I’m one of those softies that walk by the floral department in the grocery store and see these beautiful blooms calling my name. I have very little experience with them, but the price has been right for a few years now.
The common “grocery store” orchid is likely in the genus phalaenopsis, also called the Moth Orchid. That’s what I have, and it’s the only orchid I’m discussing here. I’m still no expert, but I have revived my orchids from near death, thanks to YouTuber Michael from Michael’s Orchids. He is an orchid aficionado and has many wonderful how-to videos for the beginner.
When I redesigned my new kitchen, I had a window sill expanded to hold some small pots. They were supposed to be for starting herbs before repotting in larger pots, but it quickly became a home for one orchid, two orchid, three orchid, more.
I will note that the first thing many orchid growers will point out is that my orchids “shouldn’t be on a window that gets morning sun.” My windows are Pella 350s – triple pane, green glazed, highly insulated, energy efficient windows that block 86% of the sun’s rays. And while I sound like a commercial (I get no benefit from this shout-out), I became such a fan of this window that I put them through my entire house. I simply mention this because when I do projects, I’m often asked what supplies I’ve used. Plus, my orchids like their home here.
I had tried some orchids years before in my sun room when they were much pricier, but they died a few months after bringing them home. I didn’t bother much to learn how to care for them. The results were obvious.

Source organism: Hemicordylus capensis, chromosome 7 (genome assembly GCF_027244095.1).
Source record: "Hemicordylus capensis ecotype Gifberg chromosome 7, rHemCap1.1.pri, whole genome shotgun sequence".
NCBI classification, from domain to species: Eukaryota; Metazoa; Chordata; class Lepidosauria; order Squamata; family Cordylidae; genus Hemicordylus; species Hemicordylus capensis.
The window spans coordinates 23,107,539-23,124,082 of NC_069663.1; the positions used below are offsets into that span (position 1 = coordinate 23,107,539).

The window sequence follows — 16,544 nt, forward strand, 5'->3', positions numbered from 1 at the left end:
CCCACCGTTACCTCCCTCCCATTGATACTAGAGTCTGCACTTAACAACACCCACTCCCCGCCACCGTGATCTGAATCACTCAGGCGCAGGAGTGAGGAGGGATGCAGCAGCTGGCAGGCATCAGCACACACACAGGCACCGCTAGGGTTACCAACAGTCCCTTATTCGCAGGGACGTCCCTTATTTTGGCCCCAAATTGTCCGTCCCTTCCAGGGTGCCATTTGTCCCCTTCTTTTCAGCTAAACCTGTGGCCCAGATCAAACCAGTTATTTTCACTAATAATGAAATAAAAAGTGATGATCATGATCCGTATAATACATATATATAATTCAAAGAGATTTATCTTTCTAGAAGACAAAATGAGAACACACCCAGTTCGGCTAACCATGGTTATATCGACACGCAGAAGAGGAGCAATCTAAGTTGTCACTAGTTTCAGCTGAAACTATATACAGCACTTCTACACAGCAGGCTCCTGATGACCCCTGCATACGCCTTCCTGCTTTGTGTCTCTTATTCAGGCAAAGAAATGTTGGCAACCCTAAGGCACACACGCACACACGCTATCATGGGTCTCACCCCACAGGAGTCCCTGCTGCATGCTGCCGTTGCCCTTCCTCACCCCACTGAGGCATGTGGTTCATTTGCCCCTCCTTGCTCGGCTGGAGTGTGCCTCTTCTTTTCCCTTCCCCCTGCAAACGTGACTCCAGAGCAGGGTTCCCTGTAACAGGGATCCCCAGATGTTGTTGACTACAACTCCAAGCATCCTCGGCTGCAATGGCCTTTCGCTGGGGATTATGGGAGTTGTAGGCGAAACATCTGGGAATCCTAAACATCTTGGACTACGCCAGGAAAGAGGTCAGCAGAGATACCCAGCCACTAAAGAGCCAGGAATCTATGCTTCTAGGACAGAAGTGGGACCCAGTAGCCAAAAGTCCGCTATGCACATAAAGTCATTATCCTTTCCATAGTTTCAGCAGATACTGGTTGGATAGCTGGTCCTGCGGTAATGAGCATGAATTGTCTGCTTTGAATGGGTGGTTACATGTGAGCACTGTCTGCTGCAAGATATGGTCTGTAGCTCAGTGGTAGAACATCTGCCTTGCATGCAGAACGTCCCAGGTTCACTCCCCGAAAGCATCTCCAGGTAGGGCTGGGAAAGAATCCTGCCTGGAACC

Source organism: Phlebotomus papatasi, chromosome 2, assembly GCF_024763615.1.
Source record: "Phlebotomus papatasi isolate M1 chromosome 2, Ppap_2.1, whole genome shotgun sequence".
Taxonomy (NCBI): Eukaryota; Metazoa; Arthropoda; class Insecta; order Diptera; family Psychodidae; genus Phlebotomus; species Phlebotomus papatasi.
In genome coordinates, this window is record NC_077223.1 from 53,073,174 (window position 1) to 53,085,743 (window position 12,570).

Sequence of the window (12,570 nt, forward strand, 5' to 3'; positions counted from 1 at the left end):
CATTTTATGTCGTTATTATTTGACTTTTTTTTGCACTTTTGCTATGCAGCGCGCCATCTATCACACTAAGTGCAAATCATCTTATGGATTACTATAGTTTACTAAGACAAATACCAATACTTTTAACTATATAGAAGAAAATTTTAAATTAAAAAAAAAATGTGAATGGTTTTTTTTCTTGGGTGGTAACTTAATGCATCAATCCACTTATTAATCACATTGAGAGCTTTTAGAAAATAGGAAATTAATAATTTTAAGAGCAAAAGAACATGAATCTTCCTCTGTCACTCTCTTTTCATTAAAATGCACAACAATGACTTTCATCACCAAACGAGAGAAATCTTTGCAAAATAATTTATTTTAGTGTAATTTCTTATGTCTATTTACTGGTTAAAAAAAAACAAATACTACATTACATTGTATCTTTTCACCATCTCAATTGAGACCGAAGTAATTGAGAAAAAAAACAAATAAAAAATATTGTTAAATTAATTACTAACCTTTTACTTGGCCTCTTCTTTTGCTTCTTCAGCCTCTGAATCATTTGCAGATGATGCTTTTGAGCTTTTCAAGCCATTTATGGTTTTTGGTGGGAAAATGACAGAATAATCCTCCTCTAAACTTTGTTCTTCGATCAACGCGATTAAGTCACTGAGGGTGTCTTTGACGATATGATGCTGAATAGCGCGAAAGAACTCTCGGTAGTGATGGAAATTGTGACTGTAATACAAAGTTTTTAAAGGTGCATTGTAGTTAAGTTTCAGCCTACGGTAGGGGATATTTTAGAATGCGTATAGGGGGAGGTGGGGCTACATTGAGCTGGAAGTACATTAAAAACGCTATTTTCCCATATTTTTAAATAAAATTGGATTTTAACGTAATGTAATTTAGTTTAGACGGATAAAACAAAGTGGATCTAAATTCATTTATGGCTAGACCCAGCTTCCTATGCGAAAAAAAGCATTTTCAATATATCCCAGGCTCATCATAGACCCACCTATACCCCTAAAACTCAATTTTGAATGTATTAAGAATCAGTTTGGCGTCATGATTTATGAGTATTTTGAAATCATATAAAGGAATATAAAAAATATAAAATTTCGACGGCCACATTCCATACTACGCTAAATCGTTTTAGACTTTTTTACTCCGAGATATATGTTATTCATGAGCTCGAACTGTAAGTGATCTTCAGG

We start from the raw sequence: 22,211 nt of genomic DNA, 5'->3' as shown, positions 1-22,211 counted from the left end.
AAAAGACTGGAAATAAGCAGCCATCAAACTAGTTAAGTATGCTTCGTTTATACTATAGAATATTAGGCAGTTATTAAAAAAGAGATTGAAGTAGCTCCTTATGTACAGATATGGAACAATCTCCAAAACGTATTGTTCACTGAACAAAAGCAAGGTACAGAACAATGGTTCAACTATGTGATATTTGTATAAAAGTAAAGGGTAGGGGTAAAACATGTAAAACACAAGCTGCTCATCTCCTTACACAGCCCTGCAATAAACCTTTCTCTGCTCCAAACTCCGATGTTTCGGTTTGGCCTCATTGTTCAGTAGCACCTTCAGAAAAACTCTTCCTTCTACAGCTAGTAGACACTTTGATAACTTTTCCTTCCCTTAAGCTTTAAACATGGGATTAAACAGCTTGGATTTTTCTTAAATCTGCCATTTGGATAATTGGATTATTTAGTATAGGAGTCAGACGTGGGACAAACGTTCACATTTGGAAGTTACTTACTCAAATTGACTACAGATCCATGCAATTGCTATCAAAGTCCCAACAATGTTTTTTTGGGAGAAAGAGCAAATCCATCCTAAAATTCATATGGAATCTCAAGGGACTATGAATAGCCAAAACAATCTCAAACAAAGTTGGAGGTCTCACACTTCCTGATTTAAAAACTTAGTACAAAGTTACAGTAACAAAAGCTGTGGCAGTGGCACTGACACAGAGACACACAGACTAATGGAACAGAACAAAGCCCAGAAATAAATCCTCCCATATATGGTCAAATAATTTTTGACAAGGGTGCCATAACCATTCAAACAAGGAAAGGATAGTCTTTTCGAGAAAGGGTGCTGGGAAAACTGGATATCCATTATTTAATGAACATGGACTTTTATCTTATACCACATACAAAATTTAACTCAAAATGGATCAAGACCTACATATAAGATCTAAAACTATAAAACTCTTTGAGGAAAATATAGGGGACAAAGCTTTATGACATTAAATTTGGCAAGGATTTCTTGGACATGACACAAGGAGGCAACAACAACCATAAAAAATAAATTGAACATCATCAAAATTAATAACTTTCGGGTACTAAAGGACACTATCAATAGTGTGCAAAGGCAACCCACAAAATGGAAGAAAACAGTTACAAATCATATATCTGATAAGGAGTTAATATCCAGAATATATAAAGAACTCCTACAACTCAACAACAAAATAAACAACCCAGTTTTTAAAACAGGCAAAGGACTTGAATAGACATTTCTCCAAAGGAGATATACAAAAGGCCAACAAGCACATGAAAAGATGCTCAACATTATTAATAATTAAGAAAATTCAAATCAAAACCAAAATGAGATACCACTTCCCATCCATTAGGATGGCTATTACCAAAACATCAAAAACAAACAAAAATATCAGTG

“Grocery store orchid” prices dropped significantly, and they started calling my name again. When I bought the current batch, I thought I could keep them alive for a few months, and my kitchen would look like it belonged in a magazine. The orchids would probably die, and I’d go back to the original plan of herbs on the sill. When they had gone through a second bloom, I realized I may have a chance and purchased some fancy orchid pots that went with the kitchen theme.
But these orchids seemed to like their space for only about a year. I had learned enough on how to water and fertilize, but that was about it. The orchids began to suffer. All the leaves were droopy and wrinkled, so I started my search on how to care for orchids. Mind you, I didn’t have a clue that there were as many different varieties or genus of orchids as there are car models. And there are nearly as many experts telling you how to care for your orchids with conflicting information.
Then I found Michael. His explanation and understanding just clicked for me, and I decided to trust what he suggested even if it meant they would all die. They were dying anyway, so I didn’t have much to lose. He made so much sense, and when I had enough guts to look at the root system, all became clear to me why my orchids weren’t going to live if I did nothing.
I started with the 7-day tea bath/dry out program Michael recommended and then went full out and transitioned them to semi-hydroponics using leca beads (clay beads). No more peat moss, sphagnum moss, bark, and other medium that breaks down and rots the roots. I jumped on Amazon and purchased most of the supplies he recommended and kept a journal.
With seven orchids on the shelf in need of rescue, I invested more money in the supplies and new technique than I paid for all the orchids. But the cost has certainly been worth it as I’ve watched them bounce back into shape and bloom again just after four months!
While I lost just one, three of them are doing splendid, and the other three smaller ones are still looking promising. I don’t know which colors survived, but the only one I’m sure of is the white one.
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